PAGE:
In picking Robyn Denholm to keep Elon Musk in check, Tesla Inc.’s board went with a numbers-first executive who climbed up the ranks of multinationals’ finance departments. Those who know her say her no-nonsense methods may be exactly what Tesla needs.
“Everything about her is rational, reasonable, and warm. I’m not surprised she got the job,” Scott McNealy, the co-founder and former chairman of Sun Microsystems, said in a phone interview. “If Elon listens to her, he’ll be way more successful.”
As Tesla’s chairwoman, Denholm, 55, will be responsible for holding back celebrity CEO Musk while guiding an electric-car maker that’s still in a volume expansion phase and vulnerable to financial setbacks. While Tesla just celebrated a blowout quarter – posting a rare profit – many analysts expect further capital increases are needed before the company is on firm footing.
Denholm began her career at audit and accounting services at Arthur Andersen, and left the firm for a position in the finance department of Toyota’s Australian subsidiary. She joined Sun in 1996 and was there for 11 years, including a position in the pioneering computer company’s top leadership group. She declined to be interviewed.
Musk, 47, is a classic Silicon Valley founder type, an eccentric visionary who is very much focused on products. The chairmen that oversee them often have been CEOs themselves, or led companies in other strategic roles. A chairman with a finance background isn’t as common – though in Tesla’s case that actually could be a strength: rapport with the financial community is precisely what the carmaker is seeking to improve.
“She seems to be supremely competent in financial communications,” said Jeffrey Sonnenfeld, an expert on leadership who teaches at the Yale School of Management. “Of the likely choices, I think they made the best pick. Her strengths are not his and vice versa.”
Still, some see Denholm as being too close to Musk. A Tesla independent director since 2014, she was part of a board that failed to prevent the CEO’s erratic actions this year, including his problematic August tweets about trying to take the company private. A settlement with the U.S. Securities and Exchange Commission over the matter stipulated that Tesla should strengthen a board long criticized for being too closely aligned with its billionaire leader.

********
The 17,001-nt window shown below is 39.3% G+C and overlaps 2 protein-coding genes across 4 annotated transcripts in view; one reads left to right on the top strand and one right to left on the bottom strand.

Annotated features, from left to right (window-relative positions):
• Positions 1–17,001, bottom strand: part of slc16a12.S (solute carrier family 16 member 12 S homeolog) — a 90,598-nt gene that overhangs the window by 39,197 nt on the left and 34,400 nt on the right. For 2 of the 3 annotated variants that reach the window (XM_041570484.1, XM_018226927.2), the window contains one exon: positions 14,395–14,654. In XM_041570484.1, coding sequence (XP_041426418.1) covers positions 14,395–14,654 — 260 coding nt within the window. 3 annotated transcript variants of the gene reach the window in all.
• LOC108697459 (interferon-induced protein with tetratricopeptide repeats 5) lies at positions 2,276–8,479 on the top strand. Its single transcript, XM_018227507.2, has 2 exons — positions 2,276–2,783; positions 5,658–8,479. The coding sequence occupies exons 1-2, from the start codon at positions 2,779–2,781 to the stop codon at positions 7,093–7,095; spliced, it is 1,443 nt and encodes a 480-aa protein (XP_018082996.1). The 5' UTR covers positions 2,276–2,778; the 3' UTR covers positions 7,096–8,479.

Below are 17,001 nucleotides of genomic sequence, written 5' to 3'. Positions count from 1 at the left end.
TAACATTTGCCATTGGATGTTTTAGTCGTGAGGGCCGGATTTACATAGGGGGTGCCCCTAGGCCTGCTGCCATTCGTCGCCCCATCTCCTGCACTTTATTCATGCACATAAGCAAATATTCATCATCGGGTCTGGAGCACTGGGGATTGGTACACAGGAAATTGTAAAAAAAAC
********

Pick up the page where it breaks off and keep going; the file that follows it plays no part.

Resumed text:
Denholm “provides a potential spark for change,” Loup Ventures’ Gene Munster said in a note. But Tesla needs to follow through with other actions, including turning over half of the board to bring in directors with manufacturing experience, he said.
After Sun, Denholm worked at network-equipment maker Juniper Networks, where she was an executive vice president and chief of finance and operations. Her technology background is an asset: Tesla’s cars constantly receive new features via over-the-air software updates, and the company’s batteries are increasingly being sold to utility companies. Denholm also served on the board of ABB Ltd., the Swedish-Swiss multinational that works closely with utilities.
“Robyn is very smart, tough-minded and ethical,” said William F. Meehan, a lecturer in strategic management at the Stanford Graduate School of Business who was a director of Juniper while she worked there.
Denholm joined Telstra, Australia’s largest phone company, in January 2017 as chief of operations and took on the role of CFO on Oct. 1. Her decision to step down from the CFO role so quickly surprised many; just last month, she told Australian media through a spokesperson that she wasn’t in contention for the Tesla chairman’s job. Denholm, who is married and has adult children, lives in Sydney, and it’s not clear if she will move back to California for the chairman job.
“Robyn is fearless but very practical. If she believes in something she fights for it – she’s not a pushover,” said Joe Pollard, the former chief marketing officer of Telstra, in an interview. “She is always focused on ‘how are we going to fix this problem.’ Nothing is ever left unsaid and she will always speak up for customers, the business and employees.”
Like Silicon Valley, the business world in Australia has a long way to go in terms of gender equality, and Denholm is passionate about getting more women into science, technology and engineering, establishing a scholarship in her name at the University of New South Wales.
“She’s not part of the bro culture, and yet is not someone naive parachuting in from the outside,” Yale’s Sonnenfeld said. “It’s a rare ray of good governance news.”
Local journalism is essential.
Give directly to The Spokesman-Review's Northwest Passages community forums series -- which helps to offset the costs of several reporter and editor positions at the newspaper -- by using the easy options below. Gifts processed in this system are not tax deductible, but are predominately used to help meet the local financial requirements needed to receive national matching-grant funds.
Subscribe to the Coronavirus newsletter
Get the day’s latest Coronavirus news delivered to your inbox by subscribing to our newsletter.